In 2020, the World Economic Forum predicted that technology would change the way we learn in the wake of the Covid-19 pandemic. Students and teachers alike were forced to adapt to an unprecedented situation, taking learning online. Since then, most schools have gone back to in-person or hybrid classes. However, many of the useful learning tools we picked up during that time are still being used.
Technology has given students a way to take their school experience into their own hands. Now, learning can take place outside of the classroom—online, in our homes, and even at coffee shops. New innovations in technology allow for easy collaboration, personalized study sessions, and interactive studying. How else has the internet changed the way students study?
Unlimited access to information
Thanks to the wonders of technology, you have nearly unlimited access to information right at your fingertips. No matter what you’re looking for, it probably already exists online. Simply type your question into a search engine to find a plethora of websites addressing it. Students who need extra help can also utilize the internet as a study tool, using platforms like Khan Academy to continue learning outside of the classroom.
Do you remember sitting at a library and poring over hundreds of pages of textbooks? Most of those textbooks are now available online—either as an e-book you can buy or free as a digital download at the library.
Personalized study experiences
As we all know, there’s no right way to learn. Some students are visual learners, while others learn best by reading and writing. Technology allows students to learn the way that best suits their needs. You can create personalized digital flash cards, elaborate color-coded notes, or lecture recordings with closed captioning. Whether you prefer to study by reading, listening, watching, or engaging with the lesson, technology can make it happen.
Easy collaboration with peers
Technology has made it easy to collaborate with peers and teachers. Instead of having to hunt down your group partners after class, you and your classmates can collaborate virtually. Whether your assignment is to conduct an experiment or present your research, there are plenty of platforms right at your fingertips.
You can easily find the help you need, whether you’re looking for a study buddy or some extra help on a particular subject. Virtual office hours are a great way for teachers to connect with students and offer help outside of class.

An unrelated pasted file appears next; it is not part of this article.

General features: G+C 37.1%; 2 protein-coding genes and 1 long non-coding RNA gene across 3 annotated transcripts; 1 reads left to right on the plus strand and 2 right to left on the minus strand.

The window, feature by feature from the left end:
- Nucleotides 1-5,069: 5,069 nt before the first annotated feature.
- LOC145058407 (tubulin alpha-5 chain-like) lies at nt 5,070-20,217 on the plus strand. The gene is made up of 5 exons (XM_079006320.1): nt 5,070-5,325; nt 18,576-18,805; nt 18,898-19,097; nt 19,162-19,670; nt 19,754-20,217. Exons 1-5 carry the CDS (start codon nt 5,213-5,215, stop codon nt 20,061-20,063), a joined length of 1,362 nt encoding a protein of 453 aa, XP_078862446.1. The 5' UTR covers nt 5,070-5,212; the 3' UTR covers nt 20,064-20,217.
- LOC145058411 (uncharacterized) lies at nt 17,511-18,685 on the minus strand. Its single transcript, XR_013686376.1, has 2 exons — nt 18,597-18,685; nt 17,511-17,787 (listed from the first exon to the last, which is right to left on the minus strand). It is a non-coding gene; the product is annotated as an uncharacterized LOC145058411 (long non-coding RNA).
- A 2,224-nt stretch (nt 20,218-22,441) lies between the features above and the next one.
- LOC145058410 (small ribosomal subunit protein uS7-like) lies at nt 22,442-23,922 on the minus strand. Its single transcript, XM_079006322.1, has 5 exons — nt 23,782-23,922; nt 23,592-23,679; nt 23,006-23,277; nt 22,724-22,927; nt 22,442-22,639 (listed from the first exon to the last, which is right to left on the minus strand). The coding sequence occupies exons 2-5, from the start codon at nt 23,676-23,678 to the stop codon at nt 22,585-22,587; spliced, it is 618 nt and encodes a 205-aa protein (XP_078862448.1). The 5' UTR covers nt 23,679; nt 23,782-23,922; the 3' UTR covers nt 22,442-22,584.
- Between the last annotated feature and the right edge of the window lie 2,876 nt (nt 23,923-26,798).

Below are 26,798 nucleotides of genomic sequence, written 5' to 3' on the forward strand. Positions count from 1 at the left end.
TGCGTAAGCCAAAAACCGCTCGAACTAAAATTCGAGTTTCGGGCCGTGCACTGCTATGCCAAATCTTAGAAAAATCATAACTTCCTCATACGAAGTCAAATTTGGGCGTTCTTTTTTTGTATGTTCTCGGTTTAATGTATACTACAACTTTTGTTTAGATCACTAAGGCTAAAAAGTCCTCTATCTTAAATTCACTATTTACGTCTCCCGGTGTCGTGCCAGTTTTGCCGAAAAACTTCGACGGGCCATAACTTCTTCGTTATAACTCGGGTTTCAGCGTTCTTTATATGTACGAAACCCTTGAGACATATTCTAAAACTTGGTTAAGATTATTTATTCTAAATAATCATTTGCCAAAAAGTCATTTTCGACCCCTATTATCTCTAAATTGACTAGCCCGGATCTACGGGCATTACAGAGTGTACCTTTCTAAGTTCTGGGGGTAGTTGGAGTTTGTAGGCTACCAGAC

Accessible and transferrable study material
The days of being tied to a desk with a textbook are over. Now, students can take their study materials with them virtually anywhere. If you forget to bring your laptop, no worries—just make sure your materials are in the cloud and you can access them from anywhere. This makes it easy to study on the go or settle in for an impromptu study session.
You can download e-books, create virtual flashcards, and even create elaborate presentations from pretty much any device. If your laptop suddenly breaks, you’ll still have access to your textbooks from your phone or tablet. Curious about accessible technology? Learn more here.
Apps and software can be a great contribution to students’ lives. Interactive studying allows students to become a part of what they are learning. Virtual museum tours let students learn about art by walking through the British Museum or the Van Gogh Museum’s halls from the comfort of their home.
Baylor University released a study saying interactive classrooms also perform better on measures of student learning. They also claim that interactive learning is associated with improved learning for typically at-risk students, like minorities and first-generation college students, making it an important part of inclusive teaching.
What else can technology do for learning?
Technology has impacted nearly every facet of life, and that also rings true for education and learning. Classrooms and teachers benefit from innovations in technology, such as smart boards, online learning platforms, and more.